to an appropriate place, or go to another contractor who meets the qualifications of the original bid process. >> and then you'll come back to us? >> and then we'll come back to you with a name and number and a contract request award. >> secondly, as i mentioned at the capital committee the other day, i want to thank you and congratulate for you due diligence and finding a new in-fill on this turf. it has been kind of a touchy subject for a while. thank you for your work. >> i have a question, but let's do public comment first? >> chairwoman: is there any public comment on this item? >> richard? [laughter] >> good morning. i had a little chat with mr. amar earlier, and i concluded that it is good for the commission to approve of the right to
negotiate. that is not the main gift of whagistof what i want to talk about. it is the use of the legal ballpark -- i was hoping that they would be able to find a way varying the size of the ball field. i want to introduce women's softball, so that's recreation and a larger field than the little leaguers. so of such planning, is there a way you can make adjustments, where it is used by both the little guys and little gals and women's softball? i think it is just adding on different pieces of synthetic turf and moving the bags around,and then there will be a higher degree of recreational usage of such area. other than that, i like the idea they're going to have good stuff in there. it is not that black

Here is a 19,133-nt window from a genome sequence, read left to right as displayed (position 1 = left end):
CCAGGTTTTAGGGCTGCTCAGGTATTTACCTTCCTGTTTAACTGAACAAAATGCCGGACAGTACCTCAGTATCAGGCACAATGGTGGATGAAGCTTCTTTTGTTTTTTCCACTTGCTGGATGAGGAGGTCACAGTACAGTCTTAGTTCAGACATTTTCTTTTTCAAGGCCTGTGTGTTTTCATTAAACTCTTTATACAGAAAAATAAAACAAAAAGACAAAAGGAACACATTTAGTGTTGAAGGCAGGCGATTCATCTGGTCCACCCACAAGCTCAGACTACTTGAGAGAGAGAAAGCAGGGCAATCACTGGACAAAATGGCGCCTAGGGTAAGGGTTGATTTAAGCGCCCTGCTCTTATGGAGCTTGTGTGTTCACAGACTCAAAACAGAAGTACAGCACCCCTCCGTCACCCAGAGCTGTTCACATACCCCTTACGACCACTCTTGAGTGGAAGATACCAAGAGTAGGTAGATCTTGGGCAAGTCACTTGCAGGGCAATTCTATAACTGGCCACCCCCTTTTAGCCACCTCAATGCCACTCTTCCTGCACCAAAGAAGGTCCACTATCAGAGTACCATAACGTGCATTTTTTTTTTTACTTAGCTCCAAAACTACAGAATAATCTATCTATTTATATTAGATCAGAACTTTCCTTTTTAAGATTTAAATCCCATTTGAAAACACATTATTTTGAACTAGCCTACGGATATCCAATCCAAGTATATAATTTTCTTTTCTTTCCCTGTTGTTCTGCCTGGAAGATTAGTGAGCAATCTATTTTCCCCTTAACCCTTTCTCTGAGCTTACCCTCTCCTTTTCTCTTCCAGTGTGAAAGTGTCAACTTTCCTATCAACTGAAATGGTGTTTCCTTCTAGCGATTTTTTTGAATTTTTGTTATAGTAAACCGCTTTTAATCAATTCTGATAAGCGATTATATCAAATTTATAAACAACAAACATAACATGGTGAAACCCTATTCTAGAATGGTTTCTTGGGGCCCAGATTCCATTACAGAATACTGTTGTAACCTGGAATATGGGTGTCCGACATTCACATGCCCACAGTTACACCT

rubber thing that i didn't like. it was -- that's about it. i hope they can get that softball-sized, and maybe some of the gals here might want to swing a bat. i think you'll get better park usage because there be league guys on most of the weekends. >> thank you. >> chairwoman: is there anyone else who would like to make public comment? being none, public comment is closed. >> thank you. >> i just wanted to say i'm glad that we did this demonstration, that our experiment worked, and that we have some options to the traditional sympathetic field. and so the question i wanted to ask is that going forward, i know it has been pretty standard procedure that we replace our fields,lik, like every 10